Chairman: Indeed. Thank you so much.
Memorandum submitted by Mr John Crawley
Witness: Mr John Crawley, Ex-Commissioner,
Crawley, thank you very much for being present today to be part of our very
short inquiry into the work of the
Mr Crawley: In the early stages, I think it was. There was a new system. There was a lot of publicity about a new, reformed complaint system. Clearly, that was going to invite people to complain who perhaps had not considered doing so before and to have greater confidence to do so. Six years into the system, to continue to say the increasing number of complaints and formal investigations of complaints against a background of a very, very low percentage of such complaints being substantiated - which are the statistics I have put before you in my written evidence - I have described in my written evidence as a little bit of an 'Alice in Wonderland' argument.
Chairman: Thank you.
Davies: Mr Crawley, do you think your lack of
confidence in the
Mr Crawley: I am not questioning the powers. The examples I gave were where those powers
are being seriously abused. I gave three
examples: one of potential abuse, which has been reported in the media fairly
recently; a very detailed and extensive set of investigations I conducted
in the West Midlands which demonstrated, I think, to all involved that
a particularly intrusive power, section 60, was being widely misused; and
I also gave the example, in 2008 I think it was, of the climate camp in Kent
and the need eventually for complainants there to bring judicial review
proceedings before the Kent Police accepted that they had misused, again very
extensively misused, their PACE powers.
My point in my paper is that stop and search has always been, and I
think always will be, a very sensitive touchstone between the public and the
police. It is where you are stopped in
public view. It is where it can be very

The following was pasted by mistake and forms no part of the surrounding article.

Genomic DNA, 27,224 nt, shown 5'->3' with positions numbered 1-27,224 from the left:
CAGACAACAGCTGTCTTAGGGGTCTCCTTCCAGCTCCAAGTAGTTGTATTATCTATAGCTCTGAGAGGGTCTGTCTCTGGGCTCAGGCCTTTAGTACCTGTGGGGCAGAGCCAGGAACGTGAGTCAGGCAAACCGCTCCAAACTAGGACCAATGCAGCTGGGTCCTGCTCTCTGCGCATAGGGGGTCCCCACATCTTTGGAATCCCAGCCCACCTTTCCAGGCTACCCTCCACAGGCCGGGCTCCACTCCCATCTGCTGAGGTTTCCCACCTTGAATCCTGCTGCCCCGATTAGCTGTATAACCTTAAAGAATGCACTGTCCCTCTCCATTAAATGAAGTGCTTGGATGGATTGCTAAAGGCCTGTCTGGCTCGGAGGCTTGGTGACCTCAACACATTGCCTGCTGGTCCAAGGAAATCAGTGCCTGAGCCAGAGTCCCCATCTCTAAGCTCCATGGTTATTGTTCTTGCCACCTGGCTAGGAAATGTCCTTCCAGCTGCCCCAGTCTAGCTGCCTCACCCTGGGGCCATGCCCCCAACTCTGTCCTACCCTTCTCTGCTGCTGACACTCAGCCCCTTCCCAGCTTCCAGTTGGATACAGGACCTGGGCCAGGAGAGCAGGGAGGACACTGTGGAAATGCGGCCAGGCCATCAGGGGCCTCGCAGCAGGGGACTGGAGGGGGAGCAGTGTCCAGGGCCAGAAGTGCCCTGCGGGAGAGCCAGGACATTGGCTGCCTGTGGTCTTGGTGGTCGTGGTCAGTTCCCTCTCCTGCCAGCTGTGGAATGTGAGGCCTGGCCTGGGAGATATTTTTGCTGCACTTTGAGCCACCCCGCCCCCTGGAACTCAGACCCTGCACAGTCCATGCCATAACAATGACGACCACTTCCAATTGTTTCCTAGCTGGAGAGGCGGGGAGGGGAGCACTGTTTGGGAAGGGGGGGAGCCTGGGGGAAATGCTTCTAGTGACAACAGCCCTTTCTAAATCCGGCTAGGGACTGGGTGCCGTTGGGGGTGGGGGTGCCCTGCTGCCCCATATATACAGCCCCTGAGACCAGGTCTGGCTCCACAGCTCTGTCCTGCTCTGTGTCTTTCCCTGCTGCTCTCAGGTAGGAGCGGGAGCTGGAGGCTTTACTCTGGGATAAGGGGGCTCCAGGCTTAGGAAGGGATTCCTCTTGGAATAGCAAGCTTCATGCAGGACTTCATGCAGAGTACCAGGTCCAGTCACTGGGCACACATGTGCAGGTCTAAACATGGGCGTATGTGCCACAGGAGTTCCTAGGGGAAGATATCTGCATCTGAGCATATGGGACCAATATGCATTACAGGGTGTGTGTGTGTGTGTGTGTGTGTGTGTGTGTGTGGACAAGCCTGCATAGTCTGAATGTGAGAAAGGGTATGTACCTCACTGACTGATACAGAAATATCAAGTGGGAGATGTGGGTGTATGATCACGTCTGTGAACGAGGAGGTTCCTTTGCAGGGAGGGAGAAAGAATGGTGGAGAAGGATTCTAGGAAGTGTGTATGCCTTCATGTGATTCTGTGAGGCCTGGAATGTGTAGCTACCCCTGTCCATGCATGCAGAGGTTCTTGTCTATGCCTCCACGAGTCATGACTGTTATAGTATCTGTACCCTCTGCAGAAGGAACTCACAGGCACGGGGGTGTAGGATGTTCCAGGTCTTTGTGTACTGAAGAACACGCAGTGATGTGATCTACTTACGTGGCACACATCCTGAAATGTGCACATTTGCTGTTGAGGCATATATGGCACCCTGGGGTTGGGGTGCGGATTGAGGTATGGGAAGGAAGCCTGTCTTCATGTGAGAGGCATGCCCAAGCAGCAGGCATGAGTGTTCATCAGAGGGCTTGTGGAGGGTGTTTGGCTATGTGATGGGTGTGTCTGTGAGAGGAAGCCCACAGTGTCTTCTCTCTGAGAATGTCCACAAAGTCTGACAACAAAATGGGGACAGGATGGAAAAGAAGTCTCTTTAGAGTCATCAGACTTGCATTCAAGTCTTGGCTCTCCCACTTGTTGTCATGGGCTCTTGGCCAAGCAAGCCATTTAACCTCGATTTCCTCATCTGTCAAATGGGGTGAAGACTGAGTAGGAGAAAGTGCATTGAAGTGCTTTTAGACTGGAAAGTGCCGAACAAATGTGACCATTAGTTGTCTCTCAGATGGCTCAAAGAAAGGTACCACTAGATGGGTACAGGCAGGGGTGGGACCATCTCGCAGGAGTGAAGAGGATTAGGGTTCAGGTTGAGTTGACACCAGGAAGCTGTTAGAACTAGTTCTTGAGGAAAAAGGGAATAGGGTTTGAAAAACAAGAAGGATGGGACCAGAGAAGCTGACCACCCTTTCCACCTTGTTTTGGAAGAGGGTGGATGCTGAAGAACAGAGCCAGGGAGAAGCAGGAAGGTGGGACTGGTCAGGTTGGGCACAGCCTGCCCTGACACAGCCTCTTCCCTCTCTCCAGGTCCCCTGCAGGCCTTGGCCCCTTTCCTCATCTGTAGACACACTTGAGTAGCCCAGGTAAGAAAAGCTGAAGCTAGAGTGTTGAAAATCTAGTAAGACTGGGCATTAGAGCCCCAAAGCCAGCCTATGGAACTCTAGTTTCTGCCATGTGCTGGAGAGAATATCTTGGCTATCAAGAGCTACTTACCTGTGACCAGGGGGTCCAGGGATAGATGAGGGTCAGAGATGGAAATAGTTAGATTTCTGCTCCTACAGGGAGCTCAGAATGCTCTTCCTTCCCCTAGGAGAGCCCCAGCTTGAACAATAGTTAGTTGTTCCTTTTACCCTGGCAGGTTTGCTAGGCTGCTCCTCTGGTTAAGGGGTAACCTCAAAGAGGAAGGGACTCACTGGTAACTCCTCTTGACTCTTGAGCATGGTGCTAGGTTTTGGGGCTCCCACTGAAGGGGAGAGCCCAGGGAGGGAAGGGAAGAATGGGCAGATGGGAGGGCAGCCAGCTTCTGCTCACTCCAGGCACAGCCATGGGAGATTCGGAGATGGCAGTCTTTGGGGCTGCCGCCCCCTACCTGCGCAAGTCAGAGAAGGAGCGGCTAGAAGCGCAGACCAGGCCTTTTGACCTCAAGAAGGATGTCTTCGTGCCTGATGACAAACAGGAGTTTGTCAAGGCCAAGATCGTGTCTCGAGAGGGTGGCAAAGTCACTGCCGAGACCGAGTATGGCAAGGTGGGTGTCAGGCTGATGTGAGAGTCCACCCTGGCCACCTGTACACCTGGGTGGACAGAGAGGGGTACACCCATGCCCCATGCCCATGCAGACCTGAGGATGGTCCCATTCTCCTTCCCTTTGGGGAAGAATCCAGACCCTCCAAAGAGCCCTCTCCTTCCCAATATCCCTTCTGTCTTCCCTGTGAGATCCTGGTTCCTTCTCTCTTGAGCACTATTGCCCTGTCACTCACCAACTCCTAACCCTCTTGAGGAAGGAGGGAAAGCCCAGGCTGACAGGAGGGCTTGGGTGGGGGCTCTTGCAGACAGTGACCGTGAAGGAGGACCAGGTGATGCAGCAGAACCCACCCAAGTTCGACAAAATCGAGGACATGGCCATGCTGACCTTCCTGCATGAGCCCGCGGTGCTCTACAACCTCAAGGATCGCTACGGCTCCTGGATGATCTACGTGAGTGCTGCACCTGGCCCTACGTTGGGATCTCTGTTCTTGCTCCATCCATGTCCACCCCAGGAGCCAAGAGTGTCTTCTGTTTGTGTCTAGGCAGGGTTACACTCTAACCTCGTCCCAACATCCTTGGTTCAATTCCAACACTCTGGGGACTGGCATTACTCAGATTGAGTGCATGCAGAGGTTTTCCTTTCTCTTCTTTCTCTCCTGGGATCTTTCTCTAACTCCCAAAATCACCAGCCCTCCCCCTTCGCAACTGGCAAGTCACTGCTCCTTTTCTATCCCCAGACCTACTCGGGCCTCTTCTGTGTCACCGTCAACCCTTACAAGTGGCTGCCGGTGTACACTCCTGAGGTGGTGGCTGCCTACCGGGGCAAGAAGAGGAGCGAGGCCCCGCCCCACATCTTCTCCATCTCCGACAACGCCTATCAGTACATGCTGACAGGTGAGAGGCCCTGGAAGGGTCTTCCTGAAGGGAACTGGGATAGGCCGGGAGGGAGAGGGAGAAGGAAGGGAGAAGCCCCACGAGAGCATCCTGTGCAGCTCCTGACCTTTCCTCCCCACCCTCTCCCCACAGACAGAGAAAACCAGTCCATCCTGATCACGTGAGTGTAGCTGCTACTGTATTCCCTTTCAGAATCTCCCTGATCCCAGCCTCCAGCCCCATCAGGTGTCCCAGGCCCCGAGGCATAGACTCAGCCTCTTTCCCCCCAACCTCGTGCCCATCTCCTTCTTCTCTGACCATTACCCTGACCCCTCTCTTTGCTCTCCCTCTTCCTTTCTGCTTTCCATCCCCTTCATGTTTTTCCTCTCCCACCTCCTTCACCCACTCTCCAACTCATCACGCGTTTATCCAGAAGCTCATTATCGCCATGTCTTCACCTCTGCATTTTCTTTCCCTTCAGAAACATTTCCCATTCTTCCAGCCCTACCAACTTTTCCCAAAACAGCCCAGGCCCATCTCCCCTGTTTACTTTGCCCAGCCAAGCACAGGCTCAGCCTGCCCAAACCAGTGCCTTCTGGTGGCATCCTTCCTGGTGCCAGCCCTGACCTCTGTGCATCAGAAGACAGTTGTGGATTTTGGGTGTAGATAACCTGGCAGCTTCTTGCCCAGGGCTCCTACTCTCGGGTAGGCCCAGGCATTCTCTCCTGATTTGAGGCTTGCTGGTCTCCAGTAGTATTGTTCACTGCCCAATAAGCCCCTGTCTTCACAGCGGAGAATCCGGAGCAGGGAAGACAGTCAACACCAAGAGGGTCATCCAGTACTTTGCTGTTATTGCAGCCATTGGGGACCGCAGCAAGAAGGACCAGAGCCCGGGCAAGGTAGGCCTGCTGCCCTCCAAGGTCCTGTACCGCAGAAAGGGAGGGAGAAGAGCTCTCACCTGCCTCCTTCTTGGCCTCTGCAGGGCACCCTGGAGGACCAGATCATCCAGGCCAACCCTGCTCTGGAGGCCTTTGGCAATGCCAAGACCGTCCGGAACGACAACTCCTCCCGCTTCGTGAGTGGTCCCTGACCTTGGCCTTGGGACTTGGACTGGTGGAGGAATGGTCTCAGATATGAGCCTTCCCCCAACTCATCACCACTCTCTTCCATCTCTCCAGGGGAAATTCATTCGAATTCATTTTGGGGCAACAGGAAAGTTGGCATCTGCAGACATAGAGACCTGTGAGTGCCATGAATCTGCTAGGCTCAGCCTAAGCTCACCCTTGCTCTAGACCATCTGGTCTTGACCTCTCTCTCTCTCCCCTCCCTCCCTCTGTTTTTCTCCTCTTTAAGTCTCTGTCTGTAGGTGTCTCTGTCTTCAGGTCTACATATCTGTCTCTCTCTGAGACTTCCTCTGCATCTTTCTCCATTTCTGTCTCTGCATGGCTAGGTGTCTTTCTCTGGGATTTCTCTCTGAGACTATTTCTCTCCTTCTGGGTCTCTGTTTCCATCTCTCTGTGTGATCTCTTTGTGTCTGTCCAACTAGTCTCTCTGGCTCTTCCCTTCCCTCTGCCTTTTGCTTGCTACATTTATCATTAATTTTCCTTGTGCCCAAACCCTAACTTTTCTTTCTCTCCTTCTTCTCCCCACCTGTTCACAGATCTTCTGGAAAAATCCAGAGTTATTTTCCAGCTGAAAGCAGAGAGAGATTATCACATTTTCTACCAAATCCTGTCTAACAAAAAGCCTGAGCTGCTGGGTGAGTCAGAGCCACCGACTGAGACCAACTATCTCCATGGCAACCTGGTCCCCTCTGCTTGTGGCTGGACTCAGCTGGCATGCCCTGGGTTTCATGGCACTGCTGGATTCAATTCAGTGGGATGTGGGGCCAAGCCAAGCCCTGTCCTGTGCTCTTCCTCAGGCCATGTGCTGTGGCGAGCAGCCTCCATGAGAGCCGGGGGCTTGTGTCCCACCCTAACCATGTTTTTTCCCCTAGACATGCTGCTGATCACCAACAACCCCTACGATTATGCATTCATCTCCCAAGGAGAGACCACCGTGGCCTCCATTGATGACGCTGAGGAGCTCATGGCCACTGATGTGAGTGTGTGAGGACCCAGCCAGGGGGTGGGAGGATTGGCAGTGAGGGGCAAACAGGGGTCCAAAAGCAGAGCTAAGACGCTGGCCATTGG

embarrassing, very humiliating. That is
a very important example where the current
Davies: I would agree with you that there are issues
around the use of some of these powers in some circumstances, but where I would
differ is that I would not have thought this was a matter for you to take upon
yourself given that the
Mr Crawley: No. All the cases I dealt with were based upon
actual complaint cases that have been investigated and upheld. I made it clear in upholding those complaints
(West Midlands but also the Metropolitan Police) that it was not the
Q34 Mr Clappison: Can I take it that the job of the Commissioner is a full-time job?
Mr Crawley: Yes.
Clappison: You say in your evidence to us that there have
been changes in the organisation of it with some of the roles being taken away
from the Commissioners, greater delegation to managers, and the Commissioners
no longer deciding the seriousness of the complaint and the role the
Mr Crawley: That is what I am
questioning. I am saying that the
Commission, as a body corporate, is a very expensive way for the taxpayer
to oversee an organisation - almost uniquely so. My criticism is that Commissioners, although
full-timers, do not engage with sufficient detail in the oversight of the
complaints system. I give a specific
example of the appeal system where I think 99 times out of 100 it is delegated
too far down the system, but also I have set out in my written evidence the
need for a much more robust approach to reforming how the police investigate
complaints. That must be the fundamental
reform. I give the figures in here for
the Metropolitan Police, which in many ways are the most astonishing: 152
complaints out of 3,807 they investigated were found to be substantiated. I do not believe that is credible. That was
the last year statistics were published.
It is not credible that virtually all of those complainants' complaints
had no merit. Fundamental to this issue
is how to reform the way in which the police themselves deal with complaints,
including, as the Chairman suggested earlier, obviously pre-empting the need
for complaints. When there is a
complaint, when a complaint arises, it has to be dealt with by the
organisation. That is a good bit of my
argument. I have gone on to consider the
kind of very difficult, Article 2 type investigation, of which you have been
hearing an example earlier today.
Culturally it seems to me that dominates and organisationally it
Q36 Mr Winnick: Mr Crawley, you were four years a Commissioner. During that time you have said that you have managed to bring about some changes in investigations, including, as previously referred to, stop and search by the West Midland Police. In carrying out your duties during those four years, were you in any way obstructed by the more senior people, the Chair or the Chief Executive?
Mr Crawley: No. I would not say I was obstructed in terms of my individual activities, no.
Q37 Mr Winnick: During those four years did you make your views known about how the organisation could change, as you are now doing?
Mr Crawley: Yes. I argued, for example, quite frequently for